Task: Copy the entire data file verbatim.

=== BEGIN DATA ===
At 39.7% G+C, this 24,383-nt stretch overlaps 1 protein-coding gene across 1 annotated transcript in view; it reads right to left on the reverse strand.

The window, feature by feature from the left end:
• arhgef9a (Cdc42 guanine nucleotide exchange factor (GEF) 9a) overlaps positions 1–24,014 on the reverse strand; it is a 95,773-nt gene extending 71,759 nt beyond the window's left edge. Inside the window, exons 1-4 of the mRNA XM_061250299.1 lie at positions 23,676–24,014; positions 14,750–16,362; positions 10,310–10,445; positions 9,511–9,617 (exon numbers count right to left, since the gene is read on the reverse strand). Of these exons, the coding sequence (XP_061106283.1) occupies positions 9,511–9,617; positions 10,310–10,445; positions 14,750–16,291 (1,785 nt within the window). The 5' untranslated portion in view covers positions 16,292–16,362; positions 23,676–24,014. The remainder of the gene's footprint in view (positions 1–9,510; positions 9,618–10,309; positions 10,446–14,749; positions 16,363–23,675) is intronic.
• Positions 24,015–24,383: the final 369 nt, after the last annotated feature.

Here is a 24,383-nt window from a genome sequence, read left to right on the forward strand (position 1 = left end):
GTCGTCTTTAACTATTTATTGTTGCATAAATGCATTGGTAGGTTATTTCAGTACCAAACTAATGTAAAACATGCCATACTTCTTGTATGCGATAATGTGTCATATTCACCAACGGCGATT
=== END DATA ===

At 39.7% G+C, this 24,383-nt stretch overlaps 1 protein-coding gene across 1 annotated transcript in view; it reads right to left on the reverse strand.

The window, feature by feature from the left end:
• arhgef9a (Cdc42 guanine nucleotide exchange factor (GEF) 9a) overlaps positions 1–24,014 on the reverse strand; it is a 95,773-nt gene extending 71,759 nt beyond the window's left edge. Inside the window, exons 1-4 of the mRNA XM_061250299.1 lie at positions 23,676–24,014; positions 14,750–16,362; positions 10,310–10,445; positions 9,511–9,617 (exon numbers count right to left, since the gene is read on the reverse strand). Of these exons, the coding sequence (XP_061106283.1) occupies positions 9,511–9,617; positions 10,310–10,445; positions 14,750–16,291 (1,785 nt within the window). The 5' untranslated portion in view covers positions 16,292–16,362; positions 23,676–24,014. The remainder of the gene's footprint in view (positions 1–9,510; positions 9,618–10,309; positions 10,446–14,749; positions 16,363–23,675) is intronic.
• Positions 24,015–24,383: the final 369 nt, after the last annotated feature.

Here is a 24,383-nt window from a genome sequence, read left to right on the forward strand (position 1 = left end):
GTCGTCTTTAACTATTTATTGTTGCATAAATGCATTGGTAGGTTATTTCAGTACCAAACTAATGTAAAACATGCCATACTTCTTGTATGCGATAATGTGTCATATTCACCAACGGCGATT